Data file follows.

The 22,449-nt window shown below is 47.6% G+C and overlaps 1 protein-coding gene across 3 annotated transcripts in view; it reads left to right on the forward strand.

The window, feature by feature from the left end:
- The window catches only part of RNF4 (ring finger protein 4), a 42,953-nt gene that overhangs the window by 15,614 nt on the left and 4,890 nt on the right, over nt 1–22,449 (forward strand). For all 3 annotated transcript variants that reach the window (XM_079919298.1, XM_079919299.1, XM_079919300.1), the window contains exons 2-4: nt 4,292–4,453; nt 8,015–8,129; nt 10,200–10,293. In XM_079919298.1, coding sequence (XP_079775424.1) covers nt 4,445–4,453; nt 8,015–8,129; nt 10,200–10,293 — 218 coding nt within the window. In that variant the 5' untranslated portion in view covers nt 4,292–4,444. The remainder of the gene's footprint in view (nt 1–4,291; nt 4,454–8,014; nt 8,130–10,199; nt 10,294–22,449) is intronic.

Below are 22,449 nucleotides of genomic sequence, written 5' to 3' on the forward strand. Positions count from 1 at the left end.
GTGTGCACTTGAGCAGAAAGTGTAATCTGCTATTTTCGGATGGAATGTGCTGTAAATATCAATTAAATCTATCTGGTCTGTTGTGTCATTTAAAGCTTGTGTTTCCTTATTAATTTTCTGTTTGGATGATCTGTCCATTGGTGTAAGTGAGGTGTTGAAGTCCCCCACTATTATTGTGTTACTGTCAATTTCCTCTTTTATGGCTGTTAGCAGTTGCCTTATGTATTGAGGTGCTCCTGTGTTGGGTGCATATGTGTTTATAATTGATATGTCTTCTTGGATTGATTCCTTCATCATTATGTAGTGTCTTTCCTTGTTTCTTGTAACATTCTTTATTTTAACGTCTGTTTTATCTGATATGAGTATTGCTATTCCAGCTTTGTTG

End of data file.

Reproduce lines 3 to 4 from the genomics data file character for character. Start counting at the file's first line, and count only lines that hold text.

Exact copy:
- The window catches only part of RNF4 (ring finger protein 4), a 42,953-nt gene that overhangs the window by 15,614 nt on the left and 4,890 nt on the right, over nt 1–22,449 (forward strand). For all 3 annotated transcript variants that reach the window (XM_079919298.1, XM_079919299.1, XM_079919300.1), the window contains exons 2-4: nt 4,292–4,453; nt 8,015–8,129; nt 10,200–10,293. In XM_079919298.1, coding sequence (XP_079775424.1) covers nt 4,445–4,453; nt 8,015–8,129; nt 10,200–10,293 — 218 coding nt within the window. In that variant the 5' untranslated portion in view covers nt 4,292–4,444. The remainder of the gene's footprint in view (nt 1–4,291; nt 4,454–8,014; nt 8,130–10,199; nt 10,294–22,449) is intronic.

Below are 22,449 nucleotides of genomic sequence, written 5' to 3' on the forward strand. Positions count from 1 at the left end.